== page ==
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Activities for Families: Faith in Wartime
In learning about the past it is always best to start in an environment that is familiar. All children have some understanding of the world of today, which they can use as a point of reference to compare against historical events. It is important for children to view the world in which they live as a continuation of society in the 1940s, not as completely detached from it.
The activities below will help children consider how faith influenced the actions of people in Britain during World War Two. These activities should supplement formal education by giving a sense of what life was like in the 1940s, rather than a detailed factual knowledge of it. They are meant to be engaging - both for children and for the adults helping them - but not to appear to be part of a structured curriculum. You can do one or all of the activities, depending upon time.
Explain to your child/children about the introduction of conscription. Tell them how, on 3 September 1939, all men in Britain aged between 18 and 40 became legally liable for call-up under the new National Service (Armed Forces) Act. The age limit was raised to 51 at the end of 1941, when single women between 20 and 30 also were required, for the first time, to do some kind of war service. More information about conscription is available in the Timeline (1939).
Discuss with your child/children what objections they would raise themselves to the possibility of going to war, and explain how for some people such views would be linked to their religious faith. At the time of World War Two, for example, fighting in any war went against some people's faith. Others simply did not believe in war, and others still were afraid to go to war. Discuss the fact that in World War Two in Britain most conscientious objectors were Christians.
Using the information box below, you could then explain what happened to people who objected, and how even though they did not fight, they still often did dangerous work to help support the war effort.
Conscientious objectors had to attend a tribunal. The chairman was normally a county court judge. Every tribunal panel had to have a trade union member on it and also, if the conscientious objector applicant was female, a woman member. Conscientious objectors were asked to present witnesses to give a character reference.
The tribunal could exempt people from military service, recommend alternative civilian service, recommend they join the non-combatant core of the armed forces, or dismiss the application. About 60,000 men and 1,000 women applied for exemption on the grounds of conscientious objection. Almost 3,000 were given unconditional exemption. Around 18,000 applications were dismissed. The rest were either recommended to do alternative civilian work, or put on the military service register as non-combatants.
Non-combatant work involved duties such as bomb disposal, or working in medical units. Civilian work included agricultural, forestry, social or hospital work, and towards the end of the war coal-mining was added to the list. Many tribunals wanted to send male objectors away from home, so that they made similar sacrifices to those of fighting men.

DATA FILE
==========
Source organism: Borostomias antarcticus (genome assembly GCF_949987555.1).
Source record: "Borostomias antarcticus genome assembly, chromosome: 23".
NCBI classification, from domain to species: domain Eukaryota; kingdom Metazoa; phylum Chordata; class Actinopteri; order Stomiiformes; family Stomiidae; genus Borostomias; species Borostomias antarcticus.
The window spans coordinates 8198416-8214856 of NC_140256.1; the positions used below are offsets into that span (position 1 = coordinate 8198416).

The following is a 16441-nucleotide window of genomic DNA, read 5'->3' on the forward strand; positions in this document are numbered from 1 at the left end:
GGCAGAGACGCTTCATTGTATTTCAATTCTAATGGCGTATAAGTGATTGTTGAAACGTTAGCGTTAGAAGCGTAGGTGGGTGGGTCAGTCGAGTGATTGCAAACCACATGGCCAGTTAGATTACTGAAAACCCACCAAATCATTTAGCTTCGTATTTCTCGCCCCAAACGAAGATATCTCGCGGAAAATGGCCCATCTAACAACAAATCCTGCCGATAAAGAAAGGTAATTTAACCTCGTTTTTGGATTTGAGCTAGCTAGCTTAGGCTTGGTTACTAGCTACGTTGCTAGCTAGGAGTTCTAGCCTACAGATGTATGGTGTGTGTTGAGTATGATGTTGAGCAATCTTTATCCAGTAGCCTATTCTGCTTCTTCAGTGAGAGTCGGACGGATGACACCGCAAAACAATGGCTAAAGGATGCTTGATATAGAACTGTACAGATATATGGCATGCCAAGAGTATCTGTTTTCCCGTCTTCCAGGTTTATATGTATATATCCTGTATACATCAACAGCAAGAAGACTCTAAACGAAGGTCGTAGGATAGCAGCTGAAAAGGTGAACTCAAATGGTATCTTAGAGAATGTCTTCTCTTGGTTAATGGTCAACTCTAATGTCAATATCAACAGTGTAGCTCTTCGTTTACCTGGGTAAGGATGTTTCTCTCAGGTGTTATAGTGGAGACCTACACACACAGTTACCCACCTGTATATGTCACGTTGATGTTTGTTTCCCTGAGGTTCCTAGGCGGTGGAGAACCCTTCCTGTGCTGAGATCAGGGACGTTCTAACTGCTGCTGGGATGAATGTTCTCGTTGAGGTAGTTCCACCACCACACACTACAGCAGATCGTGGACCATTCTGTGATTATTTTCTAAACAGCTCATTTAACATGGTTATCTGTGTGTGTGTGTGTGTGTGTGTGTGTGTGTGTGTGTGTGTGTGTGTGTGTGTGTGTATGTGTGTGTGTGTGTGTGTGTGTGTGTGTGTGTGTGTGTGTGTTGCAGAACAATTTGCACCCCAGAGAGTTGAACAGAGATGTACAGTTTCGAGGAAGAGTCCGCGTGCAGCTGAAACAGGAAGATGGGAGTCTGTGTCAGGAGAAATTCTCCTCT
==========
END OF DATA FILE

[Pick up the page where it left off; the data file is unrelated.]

Read the following extracts out loud. Both are available on the Story extracts page.
You can either read these to your children or get them to read them in order to help with literacy skills. Remember to focus on understanding meaning rather than accuracy of reading. As you are reading, ask the child/children to think about the following questions.
After you have read the stories discuss the questions, and talk about why conscientious objectors were treated differently from other people. Consider why it was brave of the objectors to stick to their principles, despite the attitudes of others.
Faith under fire
Discuss reasons why people pray when afraid, and why people make promises and bargains with God in return for his help.
Read the following extracts from the Story extracts page.
As you read the first, discuss why the soldier may have been unable to keep his promise. Think about what things could have happened during World War Two that stopped soldiers believing in God, and caused them to question their religious views.
Discuss what the word faith means and why it is important to many people.
As you read the second extract, ask your child/children to say 'Stop' when they hear a word that indicates faith. For example, 'Closer to God', 'treasured hymns', 'Never had a hymn meant so much'. When you have done this, discuss why these elements of faith would have been important to soldiers.
Play the song 'These are a few of my favourite things' from 'The Sound of Music'. Then get your children to create a list of the comforting parts of the song that could help when people are afraid. You could get the children to add their own examples of their favourite things.
Read the following extracts from the Story extracts page.
As you read the first, ask your child/children to identify the words and phrases that indicate comfort, for example the word 'consoled'.
As you read the second, discuss what other religious activities people perform to help them feel safe, for example praying, singing, going to church.
You could help your child/children compose a song that might have been written during World War Two and might have comforted people at that time. You could use some of the words you have discussed from the extracts and refer to the actions of the second extract. The song should be comforting and uplifting, but reflect the fact that many people were separated from their families and many had relatives fighting. This activity could be related to any peaceful religious festival, such as Christmas, or none.
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